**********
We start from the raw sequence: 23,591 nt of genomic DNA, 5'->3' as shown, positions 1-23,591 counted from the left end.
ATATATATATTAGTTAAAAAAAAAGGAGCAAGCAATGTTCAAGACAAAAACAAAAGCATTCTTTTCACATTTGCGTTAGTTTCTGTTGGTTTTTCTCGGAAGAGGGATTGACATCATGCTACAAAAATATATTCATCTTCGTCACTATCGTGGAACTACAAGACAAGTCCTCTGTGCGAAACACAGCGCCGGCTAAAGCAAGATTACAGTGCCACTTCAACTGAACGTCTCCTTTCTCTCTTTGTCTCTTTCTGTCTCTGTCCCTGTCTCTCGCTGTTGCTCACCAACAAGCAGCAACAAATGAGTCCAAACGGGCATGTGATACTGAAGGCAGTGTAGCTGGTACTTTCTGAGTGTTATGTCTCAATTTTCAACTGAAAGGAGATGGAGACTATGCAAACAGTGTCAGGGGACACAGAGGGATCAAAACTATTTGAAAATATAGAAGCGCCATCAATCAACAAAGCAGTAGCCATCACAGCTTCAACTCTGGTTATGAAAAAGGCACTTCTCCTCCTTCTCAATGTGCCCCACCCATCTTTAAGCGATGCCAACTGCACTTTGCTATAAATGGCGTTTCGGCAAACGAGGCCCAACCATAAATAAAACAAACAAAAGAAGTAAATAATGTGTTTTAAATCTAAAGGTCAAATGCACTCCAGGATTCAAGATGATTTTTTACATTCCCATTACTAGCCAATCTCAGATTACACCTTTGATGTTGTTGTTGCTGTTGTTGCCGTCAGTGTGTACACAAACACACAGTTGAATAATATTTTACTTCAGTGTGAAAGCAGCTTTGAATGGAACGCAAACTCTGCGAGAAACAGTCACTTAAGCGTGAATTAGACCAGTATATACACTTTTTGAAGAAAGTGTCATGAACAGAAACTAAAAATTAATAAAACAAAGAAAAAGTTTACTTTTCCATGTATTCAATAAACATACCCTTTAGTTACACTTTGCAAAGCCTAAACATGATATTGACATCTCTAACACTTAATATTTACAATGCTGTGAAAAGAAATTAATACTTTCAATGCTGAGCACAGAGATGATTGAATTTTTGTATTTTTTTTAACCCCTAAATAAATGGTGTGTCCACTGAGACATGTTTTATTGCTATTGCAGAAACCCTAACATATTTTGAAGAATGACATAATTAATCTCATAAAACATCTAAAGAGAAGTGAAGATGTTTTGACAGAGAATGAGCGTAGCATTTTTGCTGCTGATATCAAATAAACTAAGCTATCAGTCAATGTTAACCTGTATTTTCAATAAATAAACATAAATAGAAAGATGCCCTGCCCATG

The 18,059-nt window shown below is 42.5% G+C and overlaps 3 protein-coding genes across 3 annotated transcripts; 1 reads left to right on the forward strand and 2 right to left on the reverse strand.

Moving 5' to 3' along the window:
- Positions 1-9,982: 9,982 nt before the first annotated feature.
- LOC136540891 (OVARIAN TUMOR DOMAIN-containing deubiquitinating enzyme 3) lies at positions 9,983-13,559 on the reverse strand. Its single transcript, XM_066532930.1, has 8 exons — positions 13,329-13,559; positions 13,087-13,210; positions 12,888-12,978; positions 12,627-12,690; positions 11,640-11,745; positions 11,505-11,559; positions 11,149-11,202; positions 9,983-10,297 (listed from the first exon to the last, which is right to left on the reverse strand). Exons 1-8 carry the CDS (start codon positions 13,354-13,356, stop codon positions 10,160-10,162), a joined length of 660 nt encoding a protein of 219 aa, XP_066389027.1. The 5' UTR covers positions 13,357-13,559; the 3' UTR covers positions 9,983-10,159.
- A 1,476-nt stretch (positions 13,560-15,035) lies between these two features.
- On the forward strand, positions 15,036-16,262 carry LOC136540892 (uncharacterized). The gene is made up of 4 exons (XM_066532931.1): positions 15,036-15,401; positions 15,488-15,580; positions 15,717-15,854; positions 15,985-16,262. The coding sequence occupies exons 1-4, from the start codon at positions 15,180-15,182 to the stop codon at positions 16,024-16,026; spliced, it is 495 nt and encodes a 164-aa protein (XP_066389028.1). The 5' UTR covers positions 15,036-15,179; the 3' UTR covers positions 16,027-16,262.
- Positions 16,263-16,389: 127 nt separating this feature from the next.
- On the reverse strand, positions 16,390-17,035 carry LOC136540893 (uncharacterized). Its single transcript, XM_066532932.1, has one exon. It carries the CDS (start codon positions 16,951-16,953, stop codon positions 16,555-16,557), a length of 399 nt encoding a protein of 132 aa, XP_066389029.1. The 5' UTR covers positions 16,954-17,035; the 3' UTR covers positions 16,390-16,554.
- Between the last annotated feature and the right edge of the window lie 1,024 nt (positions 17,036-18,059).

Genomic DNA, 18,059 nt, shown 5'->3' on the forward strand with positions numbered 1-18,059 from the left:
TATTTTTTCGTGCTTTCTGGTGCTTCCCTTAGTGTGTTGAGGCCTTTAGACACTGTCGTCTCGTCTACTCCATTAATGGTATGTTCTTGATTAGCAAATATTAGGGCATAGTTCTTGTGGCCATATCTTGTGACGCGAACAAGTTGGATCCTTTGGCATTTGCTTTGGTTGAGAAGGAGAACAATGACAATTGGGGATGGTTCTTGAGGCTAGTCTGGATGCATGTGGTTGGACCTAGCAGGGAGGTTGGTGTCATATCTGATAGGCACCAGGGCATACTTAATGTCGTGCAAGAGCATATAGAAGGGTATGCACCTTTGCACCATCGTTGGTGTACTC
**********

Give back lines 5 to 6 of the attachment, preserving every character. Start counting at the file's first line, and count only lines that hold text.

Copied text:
- Positions 1-9,982: 9,982 nt before the first annotated feature.
- LOC136540891 (OVARIAN TUMOR DOMAIN-containing deubiquitinating enzyme 3) lies at positions 9,983-13,559 on the reverse strand. Its single transcript, XM_066532930.1, has 8 exons — positions 13,329-13,559; positions 13,087-13,210; positions 12,888-12,978; positions 12,627-12,690; positions 11,640-11,745; positions 11,505-11,559; positions 11,149-11,202; positions 9,983-10,297 (listed from the first exon to the last, which is right to left on the reverse strand). Exons 1-8 carry the CDS (start codon positions 13,354-13,356, stop codon positions 10,160-10,162), a joined length of 660 nt encoding a protein of 219 aa, XP_066389027.1. The 5' UTR covers positions 13,357-13,559; the 3' UTR covers positions 9,983-10,159.